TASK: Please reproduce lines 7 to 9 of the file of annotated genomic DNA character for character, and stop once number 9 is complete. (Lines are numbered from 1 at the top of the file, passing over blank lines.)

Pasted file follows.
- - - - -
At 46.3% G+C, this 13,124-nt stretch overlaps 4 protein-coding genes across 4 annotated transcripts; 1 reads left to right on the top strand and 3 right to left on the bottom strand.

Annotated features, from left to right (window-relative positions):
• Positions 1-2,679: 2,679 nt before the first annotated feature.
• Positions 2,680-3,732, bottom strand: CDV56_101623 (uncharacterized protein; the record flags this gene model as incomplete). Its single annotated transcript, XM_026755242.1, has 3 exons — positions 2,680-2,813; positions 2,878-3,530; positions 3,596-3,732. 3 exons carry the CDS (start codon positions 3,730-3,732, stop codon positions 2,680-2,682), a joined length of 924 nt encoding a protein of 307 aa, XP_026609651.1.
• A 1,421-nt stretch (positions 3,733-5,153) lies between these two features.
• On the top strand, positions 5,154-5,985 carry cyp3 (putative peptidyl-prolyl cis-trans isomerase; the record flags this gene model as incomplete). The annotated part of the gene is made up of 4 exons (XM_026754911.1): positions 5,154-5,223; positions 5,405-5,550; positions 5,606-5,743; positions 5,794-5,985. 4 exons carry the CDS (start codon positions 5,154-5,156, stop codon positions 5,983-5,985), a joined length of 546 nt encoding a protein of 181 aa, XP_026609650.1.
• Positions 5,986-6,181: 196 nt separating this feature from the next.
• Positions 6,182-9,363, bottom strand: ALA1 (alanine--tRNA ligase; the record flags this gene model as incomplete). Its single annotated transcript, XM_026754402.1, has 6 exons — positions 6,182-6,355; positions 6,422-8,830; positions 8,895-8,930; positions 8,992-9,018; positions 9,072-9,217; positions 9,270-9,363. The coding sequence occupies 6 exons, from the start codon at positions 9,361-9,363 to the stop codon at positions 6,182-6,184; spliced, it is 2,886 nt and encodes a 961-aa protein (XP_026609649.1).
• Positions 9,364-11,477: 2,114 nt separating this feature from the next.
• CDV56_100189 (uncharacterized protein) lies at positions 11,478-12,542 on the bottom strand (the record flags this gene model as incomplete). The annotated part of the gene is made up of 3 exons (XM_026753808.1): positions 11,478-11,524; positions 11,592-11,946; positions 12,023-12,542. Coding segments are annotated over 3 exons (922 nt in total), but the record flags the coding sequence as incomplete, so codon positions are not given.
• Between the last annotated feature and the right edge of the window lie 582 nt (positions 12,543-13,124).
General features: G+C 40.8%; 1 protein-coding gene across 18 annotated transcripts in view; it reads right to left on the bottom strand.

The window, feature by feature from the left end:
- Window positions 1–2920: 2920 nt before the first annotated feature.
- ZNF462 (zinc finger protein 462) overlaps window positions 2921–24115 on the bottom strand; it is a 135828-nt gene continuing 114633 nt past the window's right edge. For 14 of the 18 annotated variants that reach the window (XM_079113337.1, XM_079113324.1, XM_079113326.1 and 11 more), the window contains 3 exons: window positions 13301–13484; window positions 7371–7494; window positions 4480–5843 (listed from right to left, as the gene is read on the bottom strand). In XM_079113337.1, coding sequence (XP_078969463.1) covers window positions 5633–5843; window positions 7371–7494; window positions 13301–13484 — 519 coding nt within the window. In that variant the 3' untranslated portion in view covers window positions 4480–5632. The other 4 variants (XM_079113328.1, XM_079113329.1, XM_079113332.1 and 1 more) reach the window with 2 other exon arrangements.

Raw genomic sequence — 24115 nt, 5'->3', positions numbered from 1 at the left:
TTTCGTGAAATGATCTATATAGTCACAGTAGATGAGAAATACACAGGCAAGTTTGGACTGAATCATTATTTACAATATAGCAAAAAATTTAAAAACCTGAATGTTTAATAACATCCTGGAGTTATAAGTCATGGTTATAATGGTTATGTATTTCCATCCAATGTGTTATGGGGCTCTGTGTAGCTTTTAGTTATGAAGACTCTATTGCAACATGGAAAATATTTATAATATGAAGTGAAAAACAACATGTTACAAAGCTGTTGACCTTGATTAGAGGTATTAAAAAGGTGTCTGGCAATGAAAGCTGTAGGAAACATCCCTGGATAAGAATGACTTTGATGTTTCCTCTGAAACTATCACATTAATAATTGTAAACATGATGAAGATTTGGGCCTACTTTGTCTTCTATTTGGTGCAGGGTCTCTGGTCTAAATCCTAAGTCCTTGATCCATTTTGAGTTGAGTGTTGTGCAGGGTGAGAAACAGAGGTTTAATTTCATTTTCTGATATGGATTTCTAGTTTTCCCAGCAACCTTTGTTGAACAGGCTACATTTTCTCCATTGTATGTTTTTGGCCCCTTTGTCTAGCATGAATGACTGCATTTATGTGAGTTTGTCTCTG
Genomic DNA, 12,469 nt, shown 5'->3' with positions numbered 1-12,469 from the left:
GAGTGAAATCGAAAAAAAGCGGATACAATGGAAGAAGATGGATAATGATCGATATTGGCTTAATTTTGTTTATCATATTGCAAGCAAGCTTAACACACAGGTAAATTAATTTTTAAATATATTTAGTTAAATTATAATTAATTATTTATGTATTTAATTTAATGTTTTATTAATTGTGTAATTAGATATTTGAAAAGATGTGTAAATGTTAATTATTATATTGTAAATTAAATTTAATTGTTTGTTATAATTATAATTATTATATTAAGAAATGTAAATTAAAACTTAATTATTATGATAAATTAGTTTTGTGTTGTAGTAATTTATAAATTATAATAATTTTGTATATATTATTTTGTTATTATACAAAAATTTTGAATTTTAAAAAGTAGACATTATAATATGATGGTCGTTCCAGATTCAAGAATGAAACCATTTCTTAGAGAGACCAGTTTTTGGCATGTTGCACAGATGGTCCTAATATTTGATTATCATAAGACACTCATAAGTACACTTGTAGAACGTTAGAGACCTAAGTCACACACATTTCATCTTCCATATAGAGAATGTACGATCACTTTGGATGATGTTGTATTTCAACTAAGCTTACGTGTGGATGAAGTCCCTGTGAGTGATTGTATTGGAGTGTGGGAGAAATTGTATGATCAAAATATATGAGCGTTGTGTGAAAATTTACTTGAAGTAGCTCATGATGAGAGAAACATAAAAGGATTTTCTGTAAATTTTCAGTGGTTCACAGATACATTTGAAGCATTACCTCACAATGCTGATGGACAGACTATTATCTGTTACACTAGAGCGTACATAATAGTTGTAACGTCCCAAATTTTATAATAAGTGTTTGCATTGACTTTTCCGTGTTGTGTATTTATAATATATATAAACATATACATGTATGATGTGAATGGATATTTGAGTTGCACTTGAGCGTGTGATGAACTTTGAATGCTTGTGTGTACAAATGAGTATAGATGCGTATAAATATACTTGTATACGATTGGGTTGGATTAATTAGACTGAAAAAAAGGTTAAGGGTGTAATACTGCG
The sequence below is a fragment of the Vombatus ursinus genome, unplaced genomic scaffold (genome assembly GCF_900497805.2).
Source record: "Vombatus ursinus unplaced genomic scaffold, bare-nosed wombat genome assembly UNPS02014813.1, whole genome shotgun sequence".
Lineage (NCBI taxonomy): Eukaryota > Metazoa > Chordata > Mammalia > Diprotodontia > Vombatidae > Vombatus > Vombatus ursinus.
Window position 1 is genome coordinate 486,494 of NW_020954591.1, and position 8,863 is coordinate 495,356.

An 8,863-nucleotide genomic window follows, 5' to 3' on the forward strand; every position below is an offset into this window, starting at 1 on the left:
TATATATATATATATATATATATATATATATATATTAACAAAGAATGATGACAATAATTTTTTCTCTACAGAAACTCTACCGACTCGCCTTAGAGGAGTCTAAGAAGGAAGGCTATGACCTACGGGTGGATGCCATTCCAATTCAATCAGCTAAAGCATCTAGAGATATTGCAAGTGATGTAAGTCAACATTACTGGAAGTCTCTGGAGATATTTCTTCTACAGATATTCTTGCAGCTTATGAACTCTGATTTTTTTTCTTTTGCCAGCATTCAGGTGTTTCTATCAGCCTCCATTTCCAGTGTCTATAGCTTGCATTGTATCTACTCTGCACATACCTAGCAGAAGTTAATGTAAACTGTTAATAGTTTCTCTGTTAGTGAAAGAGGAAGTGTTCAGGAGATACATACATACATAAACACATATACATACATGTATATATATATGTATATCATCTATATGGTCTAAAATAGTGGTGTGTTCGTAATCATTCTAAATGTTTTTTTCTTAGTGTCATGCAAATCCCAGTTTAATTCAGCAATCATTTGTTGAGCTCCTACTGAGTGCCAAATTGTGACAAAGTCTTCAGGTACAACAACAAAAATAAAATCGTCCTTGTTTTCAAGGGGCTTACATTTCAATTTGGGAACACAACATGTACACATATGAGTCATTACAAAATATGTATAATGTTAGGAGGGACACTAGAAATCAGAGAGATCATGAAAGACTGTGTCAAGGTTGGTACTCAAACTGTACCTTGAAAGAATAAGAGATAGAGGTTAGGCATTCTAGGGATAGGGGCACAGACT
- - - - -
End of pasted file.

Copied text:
• Positions 5,986-6,181: 196 nt separating this feature from the next.
• Positions 6,182-9,363, bottom strand: ALA1 (alanine--tRNA ligase; the record flags this gene model as incomplete). Its single annotated transcript, XM_026754402.1, has 6 exons — positions 6,182-6,355; positions 6,422-8,830; positions 8,895-8,930; positions 8,992-9,018; positions 9,072-9,217; positions 9,270-9,363. The coding sequence occupies 6 exons, from the start codon at positions 9,361-9,363 to the stop codon at positions 6,182-6,184; spliced, it is 2,886 nt and encodes a 961-aa protein (XP_026609649.1).
• Positions 9,364-11,477: 2,114 nt separating this feature from the next.